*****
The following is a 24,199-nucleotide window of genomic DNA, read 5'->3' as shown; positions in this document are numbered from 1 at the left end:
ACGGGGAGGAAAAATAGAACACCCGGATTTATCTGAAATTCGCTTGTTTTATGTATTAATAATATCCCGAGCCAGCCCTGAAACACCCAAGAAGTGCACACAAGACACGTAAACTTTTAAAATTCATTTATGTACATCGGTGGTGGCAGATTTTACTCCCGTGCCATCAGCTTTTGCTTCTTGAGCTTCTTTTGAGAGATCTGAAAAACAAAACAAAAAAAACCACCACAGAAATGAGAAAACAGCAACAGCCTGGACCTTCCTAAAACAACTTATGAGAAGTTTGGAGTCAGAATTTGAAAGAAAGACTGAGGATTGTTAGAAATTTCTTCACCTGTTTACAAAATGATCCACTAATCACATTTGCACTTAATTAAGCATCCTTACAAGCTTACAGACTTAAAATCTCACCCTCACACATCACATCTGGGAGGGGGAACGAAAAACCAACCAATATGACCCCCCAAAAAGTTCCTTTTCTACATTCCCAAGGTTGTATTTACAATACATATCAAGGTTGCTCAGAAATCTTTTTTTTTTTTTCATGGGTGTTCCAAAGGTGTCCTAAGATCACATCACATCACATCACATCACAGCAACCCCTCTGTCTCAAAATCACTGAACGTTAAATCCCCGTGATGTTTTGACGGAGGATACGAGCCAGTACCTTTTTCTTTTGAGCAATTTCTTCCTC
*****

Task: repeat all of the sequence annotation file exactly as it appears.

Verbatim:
The following is a 24,199-nucleotide window of genomic DNA, read 5'->3' as shown; positions in this document are numbered from 1 at the left end:
ACGGGGAGGAAAAATAGAACACCCGGATTTATCTGAAATTCGCTTGTTTTATGTATTAATAATATCCCGAGCCAGCCCTGAAACACCCAAGAAGTGCACACAAGACACGTAAACTTTTAAAATTCATTTATGTACATCGGTGGTGGCAGATTTTACTCCCGTGCCATCAGCTTTTGCTTCTTGAGCTTCTTTTGAGAGATCTGAAAAACAAAACAAAAAAAACCACCACAGAAATGAGAAAACAGCAACAGCCTGGACCTTCCTAAAACAACTTATGAGAAGTTTGGAGTCAGAATTTGAAAGAAAGACTGAGGATTGTTAGAAATTTCTTCACCTGTTTACAAAATGATCCACTAATCACATTTGCACTTAATTAAGCATCCTTACAAGCTTACAGACTTAAAATCTCACCCTCACACATCACATCTGGGAGGGGGAACGAAAAACCAACCAATATGACCCCCCAAAAAGTTCCTTTTCTACATTCCCAAGGTTGTATTTACAATACATATCAAGGTTGCTCAGAAATCTTTTTTTTTTTTTCATGGGTGTTCCAAAGGTGTCCTAAGATCACATCACATCACATCACATCACAGCAACCCCTCTGTCTCAAAATCACTGAACGTTAAATCCCCGTGATGTTTTGACGGAGGATACGAGCCAGTACCTTTTTCTTTTGAGCAATTTCTTCCTC